‘Wow,’ she thinks, but feels compelled to keep going. She goes to the fourth floor and the sign read:

Floor 4 – These men Have Jobs, love the Lord,  Love Kids, Good Looking and Help With Housework.

‘Oh, mercy me!’ she exclaims, ‘I can hardly stand it!’

Still, she goes to the fifth floor and the sign read:
Floor 5 – These men Have Jobs, love the Lord, Love Kids, Gorgeous, Help with Housework, and Have a Strong Romantic
Streak.

She is so tempted to stay, but she goes to the sixth floor, where the sign read:

Floor 6 – You are visitor 4,456,012 to this floor.

There are no men on this floor. This floor exists solely as proof that women are impossible to please. Watch your step as you exit the building.

Thank you for shopping at The Husband Store.

Below is another version from the worldwide web told to avoid gender bias charges.

The store’s owner opened The Wife Store just across the street.

The first floor has wives that serve you daily.

The second floor has wives that serve you daily, love physical intimacy, have money and can really cook.

The third floor has wives that serve you daily, love physical intimacy, have money, can really cook, and are drop dead gorgeous.

The fourth, fifth and sixth floors have never been visited.

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Spotted at 8am, Tuesday morning, a group of employees from Tokio Marine picking up trash at Tokyo Station. Enjoying a walk, company branding or team bonding. Just do it.

Picking up trash, sorting out rubbish and tray return.

Tokyo is a clean city. Singapore employs 70,000 cleaners.

Rupp et al (2018) reported that for employees lower in individualism, external forms of regulation, managers explicit expectations on employees’ participation in CSR activities, top‐down approach to CSR management might be more effective in strengthening the CSR perceptions–work engage-ment link.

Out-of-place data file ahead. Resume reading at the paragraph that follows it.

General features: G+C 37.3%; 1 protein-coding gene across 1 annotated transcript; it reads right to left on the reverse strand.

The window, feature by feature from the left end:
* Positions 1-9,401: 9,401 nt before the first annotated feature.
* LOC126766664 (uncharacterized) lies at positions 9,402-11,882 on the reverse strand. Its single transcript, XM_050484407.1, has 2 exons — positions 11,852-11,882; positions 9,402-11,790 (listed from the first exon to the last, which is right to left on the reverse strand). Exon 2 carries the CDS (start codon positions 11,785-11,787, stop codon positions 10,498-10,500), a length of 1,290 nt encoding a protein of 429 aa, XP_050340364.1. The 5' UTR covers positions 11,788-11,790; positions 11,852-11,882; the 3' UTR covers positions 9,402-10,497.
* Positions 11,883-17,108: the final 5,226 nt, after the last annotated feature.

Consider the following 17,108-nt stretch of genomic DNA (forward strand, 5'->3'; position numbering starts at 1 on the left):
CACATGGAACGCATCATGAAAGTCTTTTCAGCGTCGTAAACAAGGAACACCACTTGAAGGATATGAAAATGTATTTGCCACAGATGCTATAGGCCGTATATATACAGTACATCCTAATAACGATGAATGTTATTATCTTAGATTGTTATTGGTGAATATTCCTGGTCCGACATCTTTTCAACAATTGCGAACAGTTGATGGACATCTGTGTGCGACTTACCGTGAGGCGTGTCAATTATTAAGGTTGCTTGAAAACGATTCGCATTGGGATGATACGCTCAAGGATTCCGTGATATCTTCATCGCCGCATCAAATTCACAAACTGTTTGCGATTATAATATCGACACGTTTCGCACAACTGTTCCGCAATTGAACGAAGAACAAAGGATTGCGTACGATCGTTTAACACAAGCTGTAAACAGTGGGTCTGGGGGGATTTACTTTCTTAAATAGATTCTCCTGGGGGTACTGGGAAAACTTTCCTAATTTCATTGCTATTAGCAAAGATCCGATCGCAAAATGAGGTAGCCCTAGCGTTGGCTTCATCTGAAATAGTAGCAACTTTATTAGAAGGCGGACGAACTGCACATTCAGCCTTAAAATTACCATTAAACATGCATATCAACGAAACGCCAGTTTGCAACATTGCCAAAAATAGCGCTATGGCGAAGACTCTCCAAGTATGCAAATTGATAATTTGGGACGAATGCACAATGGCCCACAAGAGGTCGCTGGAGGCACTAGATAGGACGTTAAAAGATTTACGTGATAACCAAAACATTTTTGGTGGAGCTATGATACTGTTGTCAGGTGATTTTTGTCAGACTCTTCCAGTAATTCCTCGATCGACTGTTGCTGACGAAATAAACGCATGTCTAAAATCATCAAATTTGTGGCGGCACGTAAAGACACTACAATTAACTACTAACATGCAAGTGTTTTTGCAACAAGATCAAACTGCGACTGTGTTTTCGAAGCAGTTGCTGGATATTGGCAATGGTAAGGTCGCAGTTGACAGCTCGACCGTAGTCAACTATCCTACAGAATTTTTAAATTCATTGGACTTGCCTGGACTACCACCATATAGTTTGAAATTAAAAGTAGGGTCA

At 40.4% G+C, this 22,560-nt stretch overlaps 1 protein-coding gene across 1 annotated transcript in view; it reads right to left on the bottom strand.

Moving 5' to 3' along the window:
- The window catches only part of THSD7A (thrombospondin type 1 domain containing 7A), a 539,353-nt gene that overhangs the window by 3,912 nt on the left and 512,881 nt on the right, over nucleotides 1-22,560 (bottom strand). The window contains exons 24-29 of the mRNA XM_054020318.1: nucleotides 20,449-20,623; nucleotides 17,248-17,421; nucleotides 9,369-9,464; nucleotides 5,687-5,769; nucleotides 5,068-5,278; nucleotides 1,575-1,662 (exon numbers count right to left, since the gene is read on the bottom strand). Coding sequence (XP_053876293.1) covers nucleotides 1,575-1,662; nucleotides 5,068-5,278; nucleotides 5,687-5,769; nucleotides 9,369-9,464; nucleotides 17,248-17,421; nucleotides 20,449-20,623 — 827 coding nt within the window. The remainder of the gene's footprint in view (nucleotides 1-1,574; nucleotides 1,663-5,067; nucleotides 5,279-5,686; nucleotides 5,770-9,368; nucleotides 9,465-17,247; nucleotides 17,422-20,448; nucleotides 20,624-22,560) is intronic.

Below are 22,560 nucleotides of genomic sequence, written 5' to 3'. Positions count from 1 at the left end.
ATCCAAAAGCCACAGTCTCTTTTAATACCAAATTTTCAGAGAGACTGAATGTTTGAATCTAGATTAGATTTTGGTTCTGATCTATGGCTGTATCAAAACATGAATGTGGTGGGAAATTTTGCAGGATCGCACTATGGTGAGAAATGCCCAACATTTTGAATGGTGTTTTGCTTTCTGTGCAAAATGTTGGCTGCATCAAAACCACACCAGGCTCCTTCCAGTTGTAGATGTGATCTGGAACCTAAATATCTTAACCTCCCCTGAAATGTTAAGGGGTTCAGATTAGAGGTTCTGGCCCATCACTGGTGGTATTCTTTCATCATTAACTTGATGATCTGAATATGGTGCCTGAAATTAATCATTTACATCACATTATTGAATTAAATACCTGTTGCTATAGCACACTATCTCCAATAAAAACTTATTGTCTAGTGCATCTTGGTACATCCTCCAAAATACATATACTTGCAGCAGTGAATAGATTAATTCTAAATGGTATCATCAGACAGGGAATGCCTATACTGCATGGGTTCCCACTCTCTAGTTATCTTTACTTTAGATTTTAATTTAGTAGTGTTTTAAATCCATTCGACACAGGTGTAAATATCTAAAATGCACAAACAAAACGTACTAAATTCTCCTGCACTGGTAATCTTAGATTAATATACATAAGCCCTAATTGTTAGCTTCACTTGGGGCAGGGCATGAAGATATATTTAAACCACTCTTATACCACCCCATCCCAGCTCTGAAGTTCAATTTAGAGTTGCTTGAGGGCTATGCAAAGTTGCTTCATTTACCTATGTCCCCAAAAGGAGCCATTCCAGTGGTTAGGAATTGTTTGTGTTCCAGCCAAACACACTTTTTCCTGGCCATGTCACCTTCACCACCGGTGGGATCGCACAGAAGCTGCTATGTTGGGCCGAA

Cultural diversity of the workforce in developing strategy around the CSR context are likely to result in an engaged workforce through enhanced CSR perceptions and the culturally bound management of CSR initiatives.

These issues need to be balanced with the primary goals of CSR initiatives (e.g., to reduce pollution, support local economies, and defend human rights), as well as the perceptions of other stakeholder groups such as consumers, shareholders, Rupp; Mallory, 2015).

http://www.tokiomarinehd.com/en/sustainability/governance/valuechain.html

CSR in the Value Chain by Tokio Marine Holdings, Inc.

Deborah E. Rupp et al (2018), “Corporate social responsibility and employee engagement: The moderating role of CSR‐specific relative autonomy and

individualism”, Wiley, Journal of Organisational Behavior (Accessed: 23 Oct 2018)

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When asked what languages she spoke, this young lady living in Singapore told us that she speaks Dutch, English, Malay and Singlish. Singlish being the Singapore accented English.

I was so tickled until her father said that she had no problems understanding the aunties and uncles in the neighbourhood markets and often played the role of interpreter for her parents.

Indeed this was something my European colleagues who sent their children to local schools discovered, that their children had less of a problem assimilating in local schools and picking up the local accent proudly.

“A” taught me that morning on car-free Sunday to be proud of my local culture. I shall proudly declare, I speak Singlish. Do you?

Reverse mentoring is when an older person is paired with a younger person to learn from the younger one, fresh perspectives and new technology.